The year 2012 is all but upon us, and it seems like people are taking the Mayan calendar’s doomsday prophesy a lot more seriously now. Though 21/12/12 is a year and a few days away, people are already looking into disaster-proof bunkers and shelters just in case the ancient Mayas were really onto something. The Savannah Tropical Shelter Concept by designer Juan Jose Cruz is yet another example of a self-sustaining shelter system that can be used as a living pod in case of an emergency. The concept that this design is spun around is basically a self-sustainable system that can serve as a viable living arrangement for people under circumstances that may render the outdoors unlivable for humans.
The frame of the Savannah Tropical Shelter Concept is inspired by the image of a lying skeleton with the exposed spine and vertebrae serving as supporting beams that the whole design is based around. The skeleton would be wrapped in a special weather-proof covering that would allow the structure to protect its inhabitants from the threats of the atmosphere outside. The inside of the structure would then be used as a large bunker that can shelter people for a while. A sensorial fin that also holds an appendix would allow the structure to incorporate many levels of functionality within it.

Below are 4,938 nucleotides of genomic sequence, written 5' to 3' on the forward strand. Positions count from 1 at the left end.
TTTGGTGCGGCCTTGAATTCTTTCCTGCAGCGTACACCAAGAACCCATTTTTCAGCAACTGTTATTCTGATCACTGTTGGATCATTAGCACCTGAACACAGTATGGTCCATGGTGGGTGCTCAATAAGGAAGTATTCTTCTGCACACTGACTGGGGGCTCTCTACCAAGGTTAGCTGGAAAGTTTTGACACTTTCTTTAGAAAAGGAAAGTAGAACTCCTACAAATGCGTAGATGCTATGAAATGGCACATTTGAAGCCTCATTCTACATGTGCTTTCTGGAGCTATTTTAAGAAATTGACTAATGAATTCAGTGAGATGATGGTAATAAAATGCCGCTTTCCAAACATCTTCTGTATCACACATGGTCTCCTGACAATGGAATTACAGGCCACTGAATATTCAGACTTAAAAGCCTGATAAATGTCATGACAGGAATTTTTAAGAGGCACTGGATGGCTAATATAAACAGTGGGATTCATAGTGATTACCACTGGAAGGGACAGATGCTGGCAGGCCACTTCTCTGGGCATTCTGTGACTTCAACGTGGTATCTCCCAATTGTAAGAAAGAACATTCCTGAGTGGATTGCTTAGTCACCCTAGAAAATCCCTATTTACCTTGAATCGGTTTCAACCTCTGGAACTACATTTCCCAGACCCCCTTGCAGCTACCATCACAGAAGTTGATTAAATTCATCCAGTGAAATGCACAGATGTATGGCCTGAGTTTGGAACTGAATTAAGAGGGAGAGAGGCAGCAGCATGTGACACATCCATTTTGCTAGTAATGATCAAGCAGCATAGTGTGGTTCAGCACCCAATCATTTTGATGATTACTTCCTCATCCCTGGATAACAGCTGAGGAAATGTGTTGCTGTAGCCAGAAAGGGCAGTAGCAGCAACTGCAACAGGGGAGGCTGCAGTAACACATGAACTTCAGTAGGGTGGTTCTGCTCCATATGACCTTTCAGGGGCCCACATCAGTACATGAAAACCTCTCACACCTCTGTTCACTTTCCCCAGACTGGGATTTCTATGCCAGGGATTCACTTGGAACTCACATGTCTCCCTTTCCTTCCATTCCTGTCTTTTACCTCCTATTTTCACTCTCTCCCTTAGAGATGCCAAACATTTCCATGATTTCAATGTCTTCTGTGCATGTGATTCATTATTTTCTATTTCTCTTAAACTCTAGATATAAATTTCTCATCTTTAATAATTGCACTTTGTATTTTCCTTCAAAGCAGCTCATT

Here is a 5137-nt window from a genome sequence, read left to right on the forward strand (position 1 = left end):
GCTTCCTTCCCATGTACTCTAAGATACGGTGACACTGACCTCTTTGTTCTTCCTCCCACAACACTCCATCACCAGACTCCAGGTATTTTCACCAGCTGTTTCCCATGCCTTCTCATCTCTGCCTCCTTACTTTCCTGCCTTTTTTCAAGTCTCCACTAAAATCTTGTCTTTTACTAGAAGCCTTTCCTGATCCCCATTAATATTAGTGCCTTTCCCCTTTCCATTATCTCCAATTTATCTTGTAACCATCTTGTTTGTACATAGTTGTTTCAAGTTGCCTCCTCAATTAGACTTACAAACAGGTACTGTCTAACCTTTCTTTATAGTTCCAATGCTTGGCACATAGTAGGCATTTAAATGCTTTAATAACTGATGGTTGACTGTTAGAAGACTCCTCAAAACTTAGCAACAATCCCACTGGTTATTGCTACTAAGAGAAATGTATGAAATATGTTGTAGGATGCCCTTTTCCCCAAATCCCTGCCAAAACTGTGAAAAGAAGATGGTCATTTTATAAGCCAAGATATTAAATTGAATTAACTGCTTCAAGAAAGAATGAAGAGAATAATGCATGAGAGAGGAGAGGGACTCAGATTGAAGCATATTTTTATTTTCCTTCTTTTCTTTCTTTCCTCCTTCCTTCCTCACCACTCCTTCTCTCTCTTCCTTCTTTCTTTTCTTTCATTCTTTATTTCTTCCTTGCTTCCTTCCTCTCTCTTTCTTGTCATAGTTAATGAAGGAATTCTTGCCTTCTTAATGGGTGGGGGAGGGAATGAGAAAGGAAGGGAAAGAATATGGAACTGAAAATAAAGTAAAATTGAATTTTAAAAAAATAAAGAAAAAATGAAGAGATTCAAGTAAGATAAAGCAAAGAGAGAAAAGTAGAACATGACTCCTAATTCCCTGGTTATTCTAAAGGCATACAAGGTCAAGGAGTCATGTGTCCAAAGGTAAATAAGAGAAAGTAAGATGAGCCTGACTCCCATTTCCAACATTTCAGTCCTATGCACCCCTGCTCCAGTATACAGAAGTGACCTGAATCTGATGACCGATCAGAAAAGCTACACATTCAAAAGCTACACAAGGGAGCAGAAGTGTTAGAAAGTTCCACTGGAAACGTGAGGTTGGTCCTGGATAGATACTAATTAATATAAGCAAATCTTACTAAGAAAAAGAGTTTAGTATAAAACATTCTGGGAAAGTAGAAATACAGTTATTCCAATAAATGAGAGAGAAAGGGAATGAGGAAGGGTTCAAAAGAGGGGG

The fins that line the sides of the skeleton on the outside would serve as collection cells that would be used to collect valuable natural resources like rainwater, solar energy via photovoltaic while a drafting chamber would allow the skeleton to provide a natural air ventilation system for the bunker though the designer has not specified whether and how the chamber would purify the air in case the outside air it draws from has been rendered toxic with pollutants or toxins, for example, in case of a volcanic explosion, nuclear or chemical disaster.
The best aspect of the Savannah Tropical Shelter Concept’s design is the fact that it is intended to be crafted out of environmentally friendly, reusable, and natural materials which would allow the concept to be built naturally and sustainably without incurring a chemical debt on the environment, the easy assembly method would allow the design to be transported as a flat package making it easier to be set up in remote and difficult to access locations. To ensure that plenty of sunlight still floods into the space to provide natural light, the Savannah Tropical Shelter Concept comes with sliding structures that are built-into the frame itself and serve as windows in the shelter.
Via: Cargo Collective